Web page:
While the premise might remind viewers of Alfred Hitchcock’s seminal Rear Window, the sheer insanity of much in The Woman in the Window more closely resembles Vertigo. The unreliable narrator has gotten a lot of play lately with Gone Girl and The Girl on the Train to various levels of success. Gone Girl astounded audiences and the latter, well, wasn’t nearly as spellbinding. The Woman in the Window falls squarely in between both films for how successfully it pulls the rug out from under you. Unconcerned with the plausibility of events, the film knows well enough to entertain in the pulpiest way possible.
Agoraphobia is particularly relatable after spending the last 15 months in full-on pandemic mode, but Anna Fox (Amy Adams) takes it to another level. Officially diagnosed, Anna breaks out in hives as soon as she steps past her welcome mat. So to pass the time she drinks, watches old films, and chats with friends on the Agora online forum. But then new neighbours move in across the way and Anna begins spies on them for entertainment. There’s Ethan (Fred Hechinger), a quiet teenager; Alistair (Gary Oldman), the domineering father; and the rather friendly Jane (Julianne Moore). It’s not until Anna develops a friendship with Jane that she starts to come out of her shell. A few wine-infused sessions later and Anna has a frame of reference to get healthy again. Unbeknownst to Anna, Jane is also using these hangouts to escape from the highly controlling Alistair.
Of course, with this being a lurid thriller, the fun can’t go on forever, and one night, a relaxing bath turns into a voyeuristic display of brutal murder. Bathed in moonlight, Anna watches Jane get stabbed to death and promptly calls the police. Much to Anna’s consternation, Detective Little (Brian Tyree Hill) comes to investigate and brings over Alistair and Jane, now looking remarkably like Jennifer Jason Leigh. After a brief line of questioning that results in confusion and a few revelations, Anna looks like a crank. Dr. Landy, played by Tracy Letts, who also adapted the script, is equally dismissive, suggesting that the side effects of her prescription are likely to blame. Even Jane’s son, Ethan, refuses to believe that Anna met his mother. Given Anna frequently passes out on her couch with half-empty bottles of booze, it’s not hard to see things their way.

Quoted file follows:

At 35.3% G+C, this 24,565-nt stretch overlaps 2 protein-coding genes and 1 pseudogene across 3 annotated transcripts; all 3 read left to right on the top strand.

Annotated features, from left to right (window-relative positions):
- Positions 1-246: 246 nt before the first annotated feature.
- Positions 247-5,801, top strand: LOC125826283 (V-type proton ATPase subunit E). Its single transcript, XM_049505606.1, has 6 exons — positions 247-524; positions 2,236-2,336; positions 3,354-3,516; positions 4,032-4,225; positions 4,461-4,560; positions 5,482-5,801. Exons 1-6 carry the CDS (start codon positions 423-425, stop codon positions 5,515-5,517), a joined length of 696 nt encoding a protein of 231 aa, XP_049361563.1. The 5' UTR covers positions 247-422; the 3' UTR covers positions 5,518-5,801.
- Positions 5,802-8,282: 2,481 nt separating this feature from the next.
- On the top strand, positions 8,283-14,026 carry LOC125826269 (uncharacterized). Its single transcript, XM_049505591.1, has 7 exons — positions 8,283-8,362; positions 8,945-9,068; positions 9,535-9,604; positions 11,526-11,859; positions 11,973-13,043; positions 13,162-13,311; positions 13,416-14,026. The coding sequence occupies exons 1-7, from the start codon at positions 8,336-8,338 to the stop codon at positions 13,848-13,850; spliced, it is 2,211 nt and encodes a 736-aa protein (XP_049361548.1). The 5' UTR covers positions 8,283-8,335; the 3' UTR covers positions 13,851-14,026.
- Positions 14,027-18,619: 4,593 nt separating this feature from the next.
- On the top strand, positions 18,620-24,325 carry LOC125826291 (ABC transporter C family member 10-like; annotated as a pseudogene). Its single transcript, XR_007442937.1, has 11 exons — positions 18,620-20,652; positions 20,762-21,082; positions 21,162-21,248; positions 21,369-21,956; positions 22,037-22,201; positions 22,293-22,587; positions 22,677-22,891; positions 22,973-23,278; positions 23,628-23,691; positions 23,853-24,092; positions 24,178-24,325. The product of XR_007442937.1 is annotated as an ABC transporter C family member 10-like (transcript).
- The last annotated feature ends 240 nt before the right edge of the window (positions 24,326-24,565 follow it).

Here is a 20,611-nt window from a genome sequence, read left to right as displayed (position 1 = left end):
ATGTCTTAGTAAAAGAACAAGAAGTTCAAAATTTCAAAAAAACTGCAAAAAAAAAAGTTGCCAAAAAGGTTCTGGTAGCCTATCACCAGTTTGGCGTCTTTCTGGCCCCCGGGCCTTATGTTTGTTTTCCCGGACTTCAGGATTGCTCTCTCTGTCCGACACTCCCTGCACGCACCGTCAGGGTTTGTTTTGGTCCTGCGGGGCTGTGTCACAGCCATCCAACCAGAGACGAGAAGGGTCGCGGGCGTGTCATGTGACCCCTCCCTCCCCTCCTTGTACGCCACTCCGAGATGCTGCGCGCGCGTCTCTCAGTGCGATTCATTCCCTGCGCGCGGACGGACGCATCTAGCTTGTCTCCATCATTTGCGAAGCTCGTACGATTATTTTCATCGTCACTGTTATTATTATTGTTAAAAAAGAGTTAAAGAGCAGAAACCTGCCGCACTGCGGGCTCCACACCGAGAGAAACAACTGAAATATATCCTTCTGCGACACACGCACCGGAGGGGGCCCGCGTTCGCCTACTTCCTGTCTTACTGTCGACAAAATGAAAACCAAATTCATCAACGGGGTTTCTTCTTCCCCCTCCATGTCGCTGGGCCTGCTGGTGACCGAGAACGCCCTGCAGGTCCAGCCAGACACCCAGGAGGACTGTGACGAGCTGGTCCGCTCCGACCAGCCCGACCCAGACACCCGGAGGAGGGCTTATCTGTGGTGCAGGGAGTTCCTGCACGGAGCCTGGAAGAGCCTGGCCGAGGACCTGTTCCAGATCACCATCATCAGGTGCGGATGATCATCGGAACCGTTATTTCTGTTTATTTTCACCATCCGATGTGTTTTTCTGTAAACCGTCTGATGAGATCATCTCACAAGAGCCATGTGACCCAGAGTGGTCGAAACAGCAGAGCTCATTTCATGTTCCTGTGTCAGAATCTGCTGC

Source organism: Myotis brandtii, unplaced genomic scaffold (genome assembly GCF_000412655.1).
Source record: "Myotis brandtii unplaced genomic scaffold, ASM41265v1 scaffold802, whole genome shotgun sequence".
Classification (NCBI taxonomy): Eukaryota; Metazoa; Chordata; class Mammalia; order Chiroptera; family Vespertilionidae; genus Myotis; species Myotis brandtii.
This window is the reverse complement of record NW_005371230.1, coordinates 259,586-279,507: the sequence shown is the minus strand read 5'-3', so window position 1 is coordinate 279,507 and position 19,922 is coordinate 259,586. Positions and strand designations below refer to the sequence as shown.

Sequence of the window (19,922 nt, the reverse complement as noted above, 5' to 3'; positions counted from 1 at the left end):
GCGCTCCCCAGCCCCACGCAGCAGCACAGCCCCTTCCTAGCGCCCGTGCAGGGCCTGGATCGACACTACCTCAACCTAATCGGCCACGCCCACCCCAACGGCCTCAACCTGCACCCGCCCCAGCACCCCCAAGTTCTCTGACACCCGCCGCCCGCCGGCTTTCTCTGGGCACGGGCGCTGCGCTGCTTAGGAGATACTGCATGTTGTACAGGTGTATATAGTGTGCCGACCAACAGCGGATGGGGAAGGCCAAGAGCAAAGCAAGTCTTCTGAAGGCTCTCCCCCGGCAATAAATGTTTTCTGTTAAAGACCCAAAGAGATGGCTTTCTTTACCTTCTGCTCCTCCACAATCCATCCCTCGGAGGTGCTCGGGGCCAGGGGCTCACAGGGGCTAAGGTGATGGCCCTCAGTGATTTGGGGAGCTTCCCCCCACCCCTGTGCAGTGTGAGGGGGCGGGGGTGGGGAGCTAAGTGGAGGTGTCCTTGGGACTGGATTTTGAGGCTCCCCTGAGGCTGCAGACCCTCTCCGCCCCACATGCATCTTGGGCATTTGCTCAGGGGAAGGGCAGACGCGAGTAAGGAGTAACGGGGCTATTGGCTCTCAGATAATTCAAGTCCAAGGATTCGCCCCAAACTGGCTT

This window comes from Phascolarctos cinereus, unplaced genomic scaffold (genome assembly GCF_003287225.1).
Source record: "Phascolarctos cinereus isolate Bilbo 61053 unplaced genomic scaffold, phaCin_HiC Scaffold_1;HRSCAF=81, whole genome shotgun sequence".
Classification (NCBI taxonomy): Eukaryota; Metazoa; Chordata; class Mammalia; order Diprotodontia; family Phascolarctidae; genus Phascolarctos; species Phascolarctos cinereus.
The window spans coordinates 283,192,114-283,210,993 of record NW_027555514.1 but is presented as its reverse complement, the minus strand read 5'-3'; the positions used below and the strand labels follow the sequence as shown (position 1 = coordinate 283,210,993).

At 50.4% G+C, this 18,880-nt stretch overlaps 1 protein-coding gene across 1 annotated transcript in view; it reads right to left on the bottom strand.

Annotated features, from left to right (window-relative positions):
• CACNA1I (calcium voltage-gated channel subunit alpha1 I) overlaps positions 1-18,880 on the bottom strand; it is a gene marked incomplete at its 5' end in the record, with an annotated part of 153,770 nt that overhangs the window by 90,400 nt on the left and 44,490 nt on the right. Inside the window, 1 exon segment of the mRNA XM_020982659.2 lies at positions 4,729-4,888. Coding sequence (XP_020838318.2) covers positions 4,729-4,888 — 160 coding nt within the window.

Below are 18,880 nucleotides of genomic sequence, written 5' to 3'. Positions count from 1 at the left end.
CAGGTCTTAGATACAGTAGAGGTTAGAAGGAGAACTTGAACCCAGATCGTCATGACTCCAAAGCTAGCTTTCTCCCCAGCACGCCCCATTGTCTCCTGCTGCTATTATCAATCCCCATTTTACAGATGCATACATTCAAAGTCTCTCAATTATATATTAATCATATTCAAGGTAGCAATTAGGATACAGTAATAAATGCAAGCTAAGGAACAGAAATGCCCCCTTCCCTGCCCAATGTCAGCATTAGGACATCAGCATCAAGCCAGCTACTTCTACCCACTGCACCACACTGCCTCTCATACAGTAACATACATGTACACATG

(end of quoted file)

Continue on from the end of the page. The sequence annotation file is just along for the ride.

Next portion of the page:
Is Anna losing her mind? Between the meds, the alcohol, and the flights of fancy, the audience wonders if they can believe what they’re seeing. In refusing to leave her home, she opens herself to being manipulated. Is anyone who walks into Anna’s brownstone actually who they say they are? With no one officially murdered and “Jane” across the street, who is playing these cat and mouse games? A high-profile supporting cast headlined by Moore, Oldman, Anthony Mackie, Brian Tyree Hill, and Jennifer Jason Leigh perform admirably. The tone isn’t naturalistic, but it does lean toward the grandiose. Everyone is a suspect to Anna and the ensemble’s mugging keeps the audience guessing.
Director Joe Wright takes the bones of the adaptation, much like he did with Anna Karenina, and dresses it up with sumptuous production design and cinematography, helmed by Bruno Delbonnel (Inside Llewyn Davis). However convoluted or contrived the film’s plot gets, Wright makes sure the visuals are captivating, leaning into Anna’s hallucinations for striking imagery. Wright goes a little further into establishing Anna’s instability by blending moments from Laura and Rear Window into her life.
Credit where credit is due, Amy Adams completely commits to her role as Anna Fox. The film doesn’t reach her heights, though it offers more of a vehicle for her talents than Hillbilly Elegy. The rest of the cast ham it up more than Adams, but they can’t wrest the spotlight away. Wyatt Russell, in particular, gets to have some fun as the shadowy tenant who could know more than he says. Anna is very much a frustrating protagonist, but Adams never lets lazy reductions enter her performance. Through the trauma, anger, bewilderment, and fear, she keeps the audience riveted for as long as she’s onscreen.
The Woman in the Window is one of those rare examples where the trailer doesn’t spoil the entire film. Not for trying, though. It’s just that there are so many swerves involved that no trailer could possibly give it all away. And A.J. Finn’s source material gives plenty of fodder to the third act. The lengthy delay of the film’s release had a lot to do with COVID, but the reshoots definitely played a part. What works well in a New York Times best-seller doesn’t always translate to the big screen, and Woman in the Window falters in that regard. But if you’re game for a reliably excellent Amy Adams and some narrative hijinks, then Netflix has your number.
The Woman in the Window is available to stream now.